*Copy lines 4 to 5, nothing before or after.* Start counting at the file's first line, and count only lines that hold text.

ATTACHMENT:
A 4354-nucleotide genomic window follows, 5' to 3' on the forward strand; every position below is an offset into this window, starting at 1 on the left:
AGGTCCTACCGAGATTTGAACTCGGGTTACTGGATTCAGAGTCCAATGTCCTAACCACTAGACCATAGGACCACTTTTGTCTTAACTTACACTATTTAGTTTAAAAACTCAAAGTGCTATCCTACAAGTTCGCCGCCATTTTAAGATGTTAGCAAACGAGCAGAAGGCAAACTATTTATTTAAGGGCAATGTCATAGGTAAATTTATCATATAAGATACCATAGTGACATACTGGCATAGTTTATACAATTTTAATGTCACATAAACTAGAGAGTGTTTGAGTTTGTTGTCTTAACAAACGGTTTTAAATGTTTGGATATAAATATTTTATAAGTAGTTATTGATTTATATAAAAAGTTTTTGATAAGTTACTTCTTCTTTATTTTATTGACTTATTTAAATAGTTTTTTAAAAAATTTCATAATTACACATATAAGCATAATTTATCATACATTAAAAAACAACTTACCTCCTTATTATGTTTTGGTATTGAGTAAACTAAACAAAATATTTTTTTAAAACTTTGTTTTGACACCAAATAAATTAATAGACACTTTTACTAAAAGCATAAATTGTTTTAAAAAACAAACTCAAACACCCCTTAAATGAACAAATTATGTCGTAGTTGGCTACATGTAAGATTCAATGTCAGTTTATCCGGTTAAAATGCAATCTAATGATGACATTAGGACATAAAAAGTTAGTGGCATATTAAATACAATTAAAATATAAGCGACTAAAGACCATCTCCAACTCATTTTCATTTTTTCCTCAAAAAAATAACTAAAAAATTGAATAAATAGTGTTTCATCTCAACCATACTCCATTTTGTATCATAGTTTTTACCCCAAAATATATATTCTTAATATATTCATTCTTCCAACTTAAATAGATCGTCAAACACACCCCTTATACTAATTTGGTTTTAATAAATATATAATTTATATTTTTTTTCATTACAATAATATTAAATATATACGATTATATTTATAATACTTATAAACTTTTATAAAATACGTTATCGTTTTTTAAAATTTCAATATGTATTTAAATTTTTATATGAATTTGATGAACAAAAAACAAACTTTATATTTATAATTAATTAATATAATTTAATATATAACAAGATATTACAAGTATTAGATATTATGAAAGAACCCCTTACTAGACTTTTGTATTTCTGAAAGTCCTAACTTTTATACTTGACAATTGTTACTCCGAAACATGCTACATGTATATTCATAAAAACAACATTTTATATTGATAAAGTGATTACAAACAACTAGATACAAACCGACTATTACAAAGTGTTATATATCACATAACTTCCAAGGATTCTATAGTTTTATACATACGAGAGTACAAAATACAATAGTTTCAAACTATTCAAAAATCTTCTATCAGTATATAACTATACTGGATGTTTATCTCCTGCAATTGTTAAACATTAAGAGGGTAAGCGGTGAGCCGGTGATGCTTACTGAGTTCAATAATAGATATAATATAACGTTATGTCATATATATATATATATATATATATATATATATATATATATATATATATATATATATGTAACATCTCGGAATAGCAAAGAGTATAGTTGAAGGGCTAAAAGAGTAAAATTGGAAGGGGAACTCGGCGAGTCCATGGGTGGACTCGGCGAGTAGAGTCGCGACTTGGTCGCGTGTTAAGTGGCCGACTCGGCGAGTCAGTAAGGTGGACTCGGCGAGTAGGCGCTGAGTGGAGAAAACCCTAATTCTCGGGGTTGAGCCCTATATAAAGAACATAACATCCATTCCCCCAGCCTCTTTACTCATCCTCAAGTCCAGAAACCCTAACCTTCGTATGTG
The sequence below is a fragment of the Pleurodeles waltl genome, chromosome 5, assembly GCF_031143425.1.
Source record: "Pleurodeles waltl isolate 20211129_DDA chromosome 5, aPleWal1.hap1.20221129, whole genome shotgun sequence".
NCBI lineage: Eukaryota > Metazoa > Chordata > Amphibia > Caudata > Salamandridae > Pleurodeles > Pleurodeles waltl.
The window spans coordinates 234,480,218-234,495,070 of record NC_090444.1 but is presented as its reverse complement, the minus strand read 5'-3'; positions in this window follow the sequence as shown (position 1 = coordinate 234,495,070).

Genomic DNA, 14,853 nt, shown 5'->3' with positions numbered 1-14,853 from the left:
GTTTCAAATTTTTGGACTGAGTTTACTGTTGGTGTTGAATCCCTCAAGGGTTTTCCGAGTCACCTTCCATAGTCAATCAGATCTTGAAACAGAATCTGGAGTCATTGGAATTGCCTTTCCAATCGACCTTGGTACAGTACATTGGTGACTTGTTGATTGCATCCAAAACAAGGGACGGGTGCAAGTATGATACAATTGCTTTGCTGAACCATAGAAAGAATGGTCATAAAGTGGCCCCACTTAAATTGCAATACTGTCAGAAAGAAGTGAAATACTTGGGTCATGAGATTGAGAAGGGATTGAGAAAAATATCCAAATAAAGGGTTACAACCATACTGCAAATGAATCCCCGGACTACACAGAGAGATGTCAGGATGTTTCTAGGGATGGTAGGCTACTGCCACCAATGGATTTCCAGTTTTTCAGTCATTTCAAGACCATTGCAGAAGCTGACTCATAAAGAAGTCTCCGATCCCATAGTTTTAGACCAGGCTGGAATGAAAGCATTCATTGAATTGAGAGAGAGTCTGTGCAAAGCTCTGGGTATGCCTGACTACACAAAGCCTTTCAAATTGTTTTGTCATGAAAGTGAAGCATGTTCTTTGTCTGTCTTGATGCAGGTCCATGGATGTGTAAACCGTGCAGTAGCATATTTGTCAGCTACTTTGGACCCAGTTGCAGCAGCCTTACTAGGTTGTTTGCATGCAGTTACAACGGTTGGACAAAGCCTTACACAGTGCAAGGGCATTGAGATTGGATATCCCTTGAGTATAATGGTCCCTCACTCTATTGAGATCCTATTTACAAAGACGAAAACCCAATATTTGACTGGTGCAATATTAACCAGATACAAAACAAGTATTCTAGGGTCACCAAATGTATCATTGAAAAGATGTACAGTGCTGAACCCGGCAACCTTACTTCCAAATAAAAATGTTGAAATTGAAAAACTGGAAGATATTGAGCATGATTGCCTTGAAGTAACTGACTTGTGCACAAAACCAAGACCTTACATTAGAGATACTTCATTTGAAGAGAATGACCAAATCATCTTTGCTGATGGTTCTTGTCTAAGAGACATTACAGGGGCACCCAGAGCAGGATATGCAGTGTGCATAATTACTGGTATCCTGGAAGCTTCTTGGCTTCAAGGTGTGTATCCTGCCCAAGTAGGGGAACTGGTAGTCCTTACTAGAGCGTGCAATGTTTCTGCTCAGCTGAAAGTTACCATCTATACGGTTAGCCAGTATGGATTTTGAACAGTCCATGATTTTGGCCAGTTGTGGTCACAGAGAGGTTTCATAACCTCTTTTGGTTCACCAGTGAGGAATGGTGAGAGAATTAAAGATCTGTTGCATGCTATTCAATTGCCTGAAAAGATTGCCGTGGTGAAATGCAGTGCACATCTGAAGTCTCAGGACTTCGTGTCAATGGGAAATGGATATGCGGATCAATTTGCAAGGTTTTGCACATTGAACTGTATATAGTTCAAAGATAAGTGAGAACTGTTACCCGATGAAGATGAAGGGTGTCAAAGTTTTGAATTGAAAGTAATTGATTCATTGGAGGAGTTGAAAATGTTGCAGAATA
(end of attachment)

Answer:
Source record: "Pleurodeles waltl isolate 20211129_DDA chromosome 5, aPleWal1.hap1.20221129, whole genome shotgun sequence".
NCBI lineage: Eukaryota > Metazoa > Chordata > Amphibia > Caudata > Salamandridae > Pleurodeles > Pleurodeles waltl.